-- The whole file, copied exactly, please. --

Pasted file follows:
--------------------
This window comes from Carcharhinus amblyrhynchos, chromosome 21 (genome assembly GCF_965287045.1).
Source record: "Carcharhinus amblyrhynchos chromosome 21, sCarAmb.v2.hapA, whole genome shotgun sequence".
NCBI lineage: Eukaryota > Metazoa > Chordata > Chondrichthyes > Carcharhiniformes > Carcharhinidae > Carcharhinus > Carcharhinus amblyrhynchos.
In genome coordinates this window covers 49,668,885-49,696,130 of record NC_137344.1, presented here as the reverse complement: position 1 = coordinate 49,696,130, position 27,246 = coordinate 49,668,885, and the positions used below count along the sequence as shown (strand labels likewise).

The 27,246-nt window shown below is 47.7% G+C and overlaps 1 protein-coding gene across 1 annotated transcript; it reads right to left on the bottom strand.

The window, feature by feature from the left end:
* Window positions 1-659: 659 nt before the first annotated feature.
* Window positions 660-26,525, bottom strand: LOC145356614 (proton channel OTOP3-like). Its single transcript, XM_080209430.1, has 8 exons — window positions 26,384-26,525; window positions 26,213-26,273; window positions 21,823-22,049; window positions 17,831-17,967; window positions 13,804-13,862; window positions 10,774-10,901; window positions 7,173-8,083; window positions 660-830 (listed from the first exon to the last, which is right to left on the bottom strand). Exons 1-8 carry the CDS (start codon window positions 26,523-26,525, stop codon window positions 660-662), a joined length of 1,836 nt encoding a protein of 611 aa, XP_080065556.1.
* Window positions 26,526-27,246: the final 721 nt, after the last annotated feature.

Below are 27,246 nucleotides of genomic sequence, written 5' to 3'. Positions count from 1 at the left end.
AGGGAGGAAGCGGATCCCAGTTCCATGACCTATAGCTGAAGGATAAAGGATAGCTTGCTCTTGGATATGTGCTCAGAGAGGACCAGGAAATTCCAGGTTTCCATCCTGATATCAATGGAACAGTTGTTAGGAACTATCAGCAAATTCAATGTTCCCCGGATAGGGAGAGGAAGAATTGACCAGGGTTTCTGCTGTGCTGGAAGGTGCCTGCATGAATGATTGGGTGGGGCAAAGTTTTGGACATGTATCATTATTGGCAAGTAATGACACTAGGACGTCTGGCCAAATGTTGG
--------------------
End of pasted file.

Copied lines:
This window comes from Carcharhinus amblyrhynchos, chromosome 21 (genome assembly GCF_965287045.1).
Source record: "Carcharhinus amblyrhynchos chromosome 21, sCarAmb.v2.hapA, whole genome shotgun sequence".
NCBI lineage: Eukaryota > Metazoa > Chordata > Chondrichthyes > Carcharhiniformes > Carcharhinidae > Carcharhinus > Carcharhinus amblyrhynchos.
In genome coordinates this window covers 49,668,885-49,696,130 of record NC_137344.1, presented here as the reverse complement: position 1 = coordinate 49,696,130, position 27,246 = coordinate 49,668,885, and the positions used below count along the sequence as shown (strand labels likewise).

The 27,246-nt window shown below is 47.7% G+C and overlaps 1 protein-coding gene across 1 annotated transcript; it reads right to left on the bottom strand.

The window, feature by feature from the left end:
* Window positions 1-659: 659 nt before the first annotated feature.
* Window positions 660-26,525, bottom strand: LOC145356614 (proton channel OTOP3-like). Its single transcript, XM_080209430.1, has 8 exons — window positions 26,384-26,525; window positions 26,213-26,273; window positions 21,823-22,049; window positions 17,831-17,967; window positions 13,804-13,862; window positions 10,774-10,901; window positions 7,173-8,083; window positions 660-830 (listed from the first exon to the last, which is right to left on the bottom strand). Exons 1-8 carry the CDS (start codon window positions 26,523-26,525, stop codon window positions 660-662), a joined length of 1,836 nt encoding a protein of 611 aa, XP_080065556.1.
* Window positions 26,526-27,246: the final 721 nt, after the last annotated feature.

Below are 27,246 nucleotides of genomic sequence, written 5' to 3'. Positions count from 1 at the left end.
AGGGAGGAAGCGGATCCCAGTTCCATGACCTATAGCTGAAGGATAAAGGATAGCTTGCTCTTGGATATGTGCTCAGAGAGGACCAGGAAATTCCAGGTTTCCATCCTGATATCAATGGAACAGTTGTTAGGAACTATCAGCAAATTCAATGTTCCCCGGATAGGGAGAGGAAGAATTGACCAGGGTTTCTGCTGTGCTGGAAGGTGCCTGCATGAATGATTGGGTGGGGCAAAGTTTTGGACATGTATCATTATTGGCAAGTAATGACACTAGGACGTCTGGCCAAATGTTGG